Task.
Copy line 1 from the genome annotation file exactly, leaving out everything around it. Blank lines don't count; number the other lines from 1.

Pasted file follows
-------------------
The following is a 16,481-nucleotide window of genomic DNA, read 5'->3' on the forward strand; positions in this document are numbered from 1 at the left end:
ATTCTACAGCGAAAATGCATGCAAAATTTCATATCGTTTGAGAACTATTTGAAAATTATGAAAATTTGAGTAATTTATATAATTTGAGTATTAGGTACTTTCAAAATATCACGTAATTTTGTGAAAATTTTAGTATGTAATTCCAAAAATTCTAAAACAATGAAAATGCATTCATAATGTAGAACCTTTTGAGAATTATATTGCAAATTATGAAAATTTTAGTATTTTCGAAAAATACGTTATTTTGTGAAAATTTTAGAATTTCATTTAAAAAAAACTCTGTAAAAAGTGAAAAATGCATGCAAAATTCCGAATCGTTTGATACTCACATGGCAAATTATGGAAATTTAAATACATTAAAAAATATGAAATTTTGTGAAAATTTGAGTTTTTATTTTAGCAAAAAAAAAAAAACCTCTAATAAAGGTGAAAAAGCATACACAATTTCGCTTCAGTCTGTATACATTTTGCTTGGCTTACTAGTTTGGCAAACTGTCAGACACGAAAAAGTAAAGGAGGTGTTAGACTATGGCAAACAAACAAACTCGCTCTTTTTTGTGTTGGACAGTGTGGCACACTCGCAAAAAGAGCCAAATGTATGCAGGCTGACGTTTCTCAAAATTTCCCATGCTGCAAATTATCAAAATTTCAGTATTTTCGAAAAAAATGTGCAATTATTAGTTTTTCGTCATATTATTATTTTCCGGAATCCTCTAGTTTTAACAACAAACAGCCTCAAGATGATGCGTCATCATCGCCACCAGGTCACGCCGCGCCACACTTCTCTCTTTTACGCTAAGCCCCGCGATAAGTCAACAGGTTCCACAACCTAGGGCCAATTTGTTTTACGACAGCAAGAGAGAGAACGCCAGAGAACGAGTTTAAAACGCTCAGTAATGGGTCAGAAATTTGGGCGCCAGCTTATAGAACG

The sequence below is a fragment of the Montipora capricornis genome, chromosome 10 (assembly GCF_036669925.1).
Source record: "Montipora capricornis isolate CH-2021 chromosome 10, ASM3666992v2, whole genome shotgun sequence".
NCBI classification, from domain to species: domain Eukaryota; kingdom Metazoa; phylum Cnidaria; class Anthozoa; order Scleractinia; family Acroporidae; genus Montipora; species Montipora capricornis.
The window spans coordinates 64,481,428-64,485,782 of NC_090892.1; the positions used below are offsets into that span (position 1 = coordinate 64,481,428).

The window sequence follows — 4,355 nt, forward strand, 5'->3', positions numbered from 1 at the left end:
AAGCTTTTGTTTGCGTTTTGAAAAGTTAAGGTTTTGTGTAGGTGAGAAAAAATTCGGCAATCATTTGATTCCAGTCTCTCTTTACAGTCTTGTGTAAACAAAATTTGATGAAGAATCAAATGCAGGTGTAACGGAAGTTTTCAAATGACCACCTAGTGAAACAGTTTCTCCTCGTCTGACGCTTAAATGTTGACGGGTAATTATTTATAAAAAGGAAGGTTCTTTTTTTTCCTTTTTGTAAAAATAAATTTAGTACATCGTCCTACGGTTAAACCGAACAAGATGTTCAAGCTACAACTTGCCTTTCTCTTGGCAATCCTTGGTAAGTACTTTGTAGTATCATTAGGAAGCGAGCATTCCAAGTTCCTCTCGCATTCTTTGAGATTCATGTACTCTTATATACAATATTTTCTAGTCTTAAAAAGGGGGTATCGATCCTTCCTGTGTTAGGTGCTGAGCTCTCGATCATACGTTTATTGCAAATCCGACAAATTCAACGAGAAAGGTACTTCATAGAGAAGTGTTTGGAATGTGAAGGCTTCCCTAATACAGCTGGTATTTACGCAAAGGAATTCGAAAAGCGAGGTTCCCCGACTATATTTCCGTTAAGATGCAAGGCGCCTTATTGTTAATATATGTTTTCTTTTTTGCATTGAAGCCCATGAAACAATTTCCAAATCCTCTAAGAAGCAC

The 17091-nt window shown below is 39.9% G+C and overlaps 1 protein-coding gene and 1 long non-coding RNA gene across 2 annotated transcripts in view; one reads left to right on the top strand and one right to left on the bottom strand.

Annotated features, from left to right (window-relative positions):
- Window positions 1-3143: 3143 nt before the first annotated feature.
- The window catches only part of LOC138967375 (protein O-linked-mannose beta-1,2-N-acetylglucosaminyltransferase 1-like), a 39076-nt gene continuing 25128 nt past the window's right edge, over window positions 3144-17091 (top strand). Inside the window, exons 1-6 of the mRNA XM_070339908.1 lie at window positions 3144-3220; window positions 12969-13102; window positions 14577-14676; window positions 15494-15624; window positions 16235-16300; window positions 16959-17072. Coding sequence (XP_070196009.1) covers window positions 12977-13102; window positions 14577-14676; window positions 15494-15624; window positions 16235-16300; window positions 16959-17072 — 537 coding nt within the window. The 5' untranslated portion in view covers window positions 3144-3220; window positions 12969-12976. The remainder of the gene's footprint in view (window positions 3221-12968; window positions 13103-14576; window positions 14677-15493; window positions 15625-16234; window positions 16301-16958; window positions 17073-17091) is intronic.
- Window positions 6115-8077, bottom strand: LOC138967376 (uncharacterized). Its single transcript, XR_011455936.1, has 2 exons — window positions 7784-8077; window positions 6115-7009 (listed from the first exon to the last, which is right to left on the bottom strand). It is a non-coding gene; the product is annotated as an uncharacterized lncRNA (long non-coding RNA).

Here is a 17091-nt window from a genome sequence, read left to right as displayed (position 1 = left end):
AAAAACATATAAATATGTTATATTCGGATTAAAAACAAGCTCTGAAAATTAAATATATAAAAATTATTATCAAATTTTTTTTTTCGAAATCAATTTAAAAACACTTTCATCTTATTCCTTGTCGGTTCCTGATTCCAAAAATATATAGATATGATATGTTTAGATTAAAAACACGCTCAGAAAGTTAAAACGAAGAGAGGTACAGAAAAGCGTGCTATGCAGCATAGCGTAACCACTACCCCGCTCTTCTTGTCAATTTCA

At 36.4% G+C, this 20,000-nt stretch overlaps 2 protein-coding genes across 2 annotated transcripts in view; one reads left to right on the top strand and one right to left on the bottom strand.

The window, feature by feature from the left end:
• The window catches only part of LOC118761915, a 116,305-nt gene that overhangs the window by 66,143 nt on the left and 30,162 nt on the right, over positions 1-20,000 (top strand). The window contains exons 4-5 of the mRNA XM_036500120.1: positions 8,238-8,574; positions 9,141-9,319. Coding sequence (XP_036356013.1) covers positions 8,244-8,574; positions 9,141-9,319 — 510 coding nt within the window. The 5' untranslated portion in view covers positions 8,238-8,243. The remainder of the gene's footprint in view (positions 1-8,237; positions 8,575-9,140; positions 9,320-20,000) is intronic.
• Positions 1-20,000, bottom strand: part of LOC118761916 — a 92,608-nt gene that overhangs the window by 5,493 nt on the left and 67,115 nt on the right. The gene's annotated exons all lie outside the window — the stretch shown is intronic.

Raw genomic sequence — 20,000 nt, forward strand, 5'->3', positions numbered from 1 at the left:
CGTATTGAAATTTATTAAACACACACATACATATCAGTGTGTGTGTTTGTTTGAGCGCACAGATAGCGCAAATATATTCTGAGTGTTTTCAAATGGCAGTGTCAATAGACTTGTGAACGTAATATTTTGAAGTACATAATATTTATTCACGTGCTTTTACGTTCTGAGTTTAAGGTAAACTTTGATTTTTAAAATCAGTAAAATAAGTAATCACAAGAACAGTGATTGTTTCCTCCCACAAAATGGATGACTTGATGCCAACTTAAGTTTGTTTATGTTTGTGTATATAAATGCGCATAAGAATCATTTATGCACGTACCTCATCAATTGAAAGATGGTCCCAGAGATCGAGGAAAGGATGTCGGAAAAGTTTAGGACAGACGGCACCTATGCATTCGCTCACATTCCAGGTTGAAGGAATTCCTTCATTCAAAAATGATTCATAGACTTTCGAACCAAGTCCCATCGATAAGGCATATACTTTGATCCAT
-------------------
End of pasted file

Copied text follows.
The following is a 16,481-nucleotide window of genomic DNA, read 5'->3' on the forward strand; positions in this document are numbered from 1 at the left end: